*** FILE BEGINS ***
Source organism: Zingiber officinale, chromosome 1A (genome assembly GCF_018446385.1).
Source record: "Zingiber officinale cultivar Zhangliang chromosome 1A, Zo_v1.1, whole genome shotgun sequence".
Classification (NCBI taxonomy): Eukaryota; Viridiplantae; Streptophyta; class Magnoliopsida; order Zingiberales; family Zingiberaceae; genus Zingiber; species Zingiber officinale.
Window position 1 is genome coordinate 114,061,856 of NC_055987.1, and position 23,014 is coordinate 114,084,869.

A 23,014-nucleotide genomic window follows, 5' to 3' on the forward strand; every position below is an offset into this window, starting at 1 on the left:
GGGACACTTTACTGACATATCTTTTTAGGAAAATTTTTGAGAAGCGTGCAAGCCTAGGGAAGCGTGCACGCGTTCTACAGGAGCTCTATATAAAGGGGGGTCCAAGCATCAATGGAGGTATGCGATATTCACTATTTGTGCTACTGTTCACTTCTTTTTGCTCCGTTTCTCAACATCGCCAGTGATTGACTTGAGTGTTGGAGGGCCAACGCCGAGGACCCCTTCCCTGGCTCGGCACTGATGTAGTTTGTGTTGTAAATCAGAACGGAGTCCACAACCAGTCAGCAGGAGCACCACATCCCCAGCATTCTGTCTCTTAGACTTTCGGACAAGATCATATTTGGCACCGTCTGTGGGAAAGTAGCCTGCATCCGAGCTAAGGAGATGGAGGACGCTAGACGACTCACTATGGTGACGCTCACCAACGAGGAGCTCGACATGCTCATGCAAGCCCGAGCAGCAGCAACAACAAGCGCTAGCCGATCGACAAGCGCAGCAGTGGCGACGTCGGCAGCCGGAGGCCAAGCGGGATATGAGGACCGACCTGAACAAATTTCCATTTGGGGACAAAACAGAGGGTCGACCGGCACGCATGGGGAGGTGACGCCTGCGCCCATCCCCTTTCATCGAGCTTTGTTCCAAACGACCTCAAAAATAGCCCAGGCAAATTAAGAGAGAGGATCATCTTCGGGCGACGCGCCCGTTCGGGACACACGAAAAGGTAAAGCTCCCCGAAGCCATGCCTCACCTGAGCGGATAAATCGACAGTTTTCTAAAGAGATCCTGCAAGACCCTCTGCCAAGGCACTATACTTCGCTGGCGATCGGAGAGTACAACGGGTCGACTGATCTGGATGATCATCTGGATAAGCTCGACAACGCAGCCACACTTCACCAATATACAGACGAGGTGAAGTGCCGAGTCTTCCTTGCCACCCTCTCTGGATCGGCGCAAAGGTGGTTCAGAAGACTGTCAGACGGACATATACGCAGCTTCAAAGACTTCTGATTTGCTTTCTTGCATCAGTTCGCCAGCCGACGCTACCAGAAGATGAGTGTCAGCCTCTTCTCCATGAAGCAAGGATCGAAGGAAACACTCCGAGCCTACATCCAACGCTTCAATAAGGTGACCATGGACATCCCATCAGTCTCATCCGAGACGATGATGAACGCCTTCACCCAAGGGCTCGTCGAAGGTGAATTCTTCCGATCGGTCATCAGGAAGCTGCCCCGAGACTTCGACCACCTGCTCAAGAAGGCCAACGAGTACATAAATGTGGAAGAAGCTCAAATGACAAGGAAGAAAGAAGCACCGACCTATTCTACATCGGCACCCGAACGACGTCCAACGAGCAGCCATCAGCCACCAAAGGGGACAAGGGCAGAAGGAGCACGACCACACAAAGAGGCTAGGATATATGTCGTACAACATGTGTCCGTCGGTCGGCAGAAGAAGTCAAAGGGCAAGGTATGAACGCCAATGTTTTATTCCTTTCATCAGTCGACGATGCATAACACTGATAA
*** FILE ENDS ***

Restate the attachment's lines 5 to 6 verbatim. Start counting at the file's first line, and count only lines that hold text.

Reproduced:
A 23,014-nucleotide genomic window follows, 5' to 3' on the forward strand; every position below is an offset into this window, starting at 1 on the left:
GGGACACTTTACTGACATATCTTTTTAGGAAAATTTTTGAGAAGCGTGCAAGCCTAGGGAAGCGTGCACGCGTTCTACAGGAGCTCTATATAAAGGGGGGTCCAAGCATCAATGGAGGTATGCGATATTCACTATTTGTGCTACTGTTCACTTCTTTTTGCTCCGTTTCTCAACATCGCCAGTGATTGACTTGAGTGTTGGAGGGCCAACGCCGAGGACCCCTTCCCTGGCTCGGCACTGATGTAGTTTGTGTTGTAAATCAGAACGGAGTCCACAACCAGTCAGCAGGAGCACCACATCCCCAGCATTCTGTCTCTTAGACTTTCGGACAAGATCATATTTGGCACCGTCTGTGGGAAAGTAGCCTGCATCCGAGCTAAGGAGATGGAGGACGCTAGACGACTCACTATGGTGACGCTCACCAACGAGGAGCTCGACATGCTCATGCAAGCCCGAGCAGCAGCAACAACAAGCGCTAGCCGATCGACAAGCGCAGCAGTGGCGACGTCGGCAGCCGGAGGCCAAGCGGGATATGAGGACCGACCTGAACAAATTTCCATTTGGGGACAAAACAGAGGGTCGACCGGCACGCATGGGGAGGTGACGCCTGCGCCCATCCCCTTTCATCGAGCTTTGTTCCAAACGACCTCAAAAATAGCCCAGGCAAATTAAGAGAGAGGATCATCTTCGGGCGACGCGCCCGTTCGGGACACACGAAAAGGTAAAGCTCCCCGAAGCCATGCCTCACCTGAGCGGATAAATCGACAGTTTTCTAAAGAGATCCTGCAAGACCCTCTGCCAAGGCACTATACTTCGCTGGCGATCGGAGAGTACAACGGGTCGACTGATCTGGATGATCATCTGGATAAGCTCGACAACGCAGCCACACTTCACCAATATACAGACGAGGTGAAGTGCCGAGTCTTCCTTGCCACCCTCTCTGGATCGGCGCAAAGGTGGTTCAGAAGACTGTCAGACGGACATATACGCAGCTTCAAAGACTTCTGATTTGCTTTCTTGCATCAGTTCGCCAGCCGACGCTACCAGAAGATGAGTGTCAGCCTCTTCTCCATGAAGCAAGGATCGAAGGAAACACTCCGAGCCTACATCCAACGCTTCAATAAGGTGACCATGGACATCCCATCAGTCTCATCCGAGACGATGATGAACGCCTTCACCCAAGGGCTCGTCGAAGGTGAATTCTTCCGATCGGTCATCAGGAAGCTGCCCCGAGACTTCGACCACCTGCTCAAGAAGGCCAACGAGTACATAAATGTGGAAGAAGCTCAAATGACAAGGAAGAAAGAAGCACCGACCTATTCTACATCGGCACCCGAACGACGTCCAACGAGCAGCCATCAGCCACCAAAGGGGACAAGGGCAGAAGGAGCACGACCACACAAAGAGGCTAGGATATATGTCGTACAACATGTGTCCGTCGGTCGGCAGAAGAAGTCAAAGGGCAAGGTATGAACGCCAATGTTTTATTCCTTTCATCAGTCGACGATGCATAACACTGATAA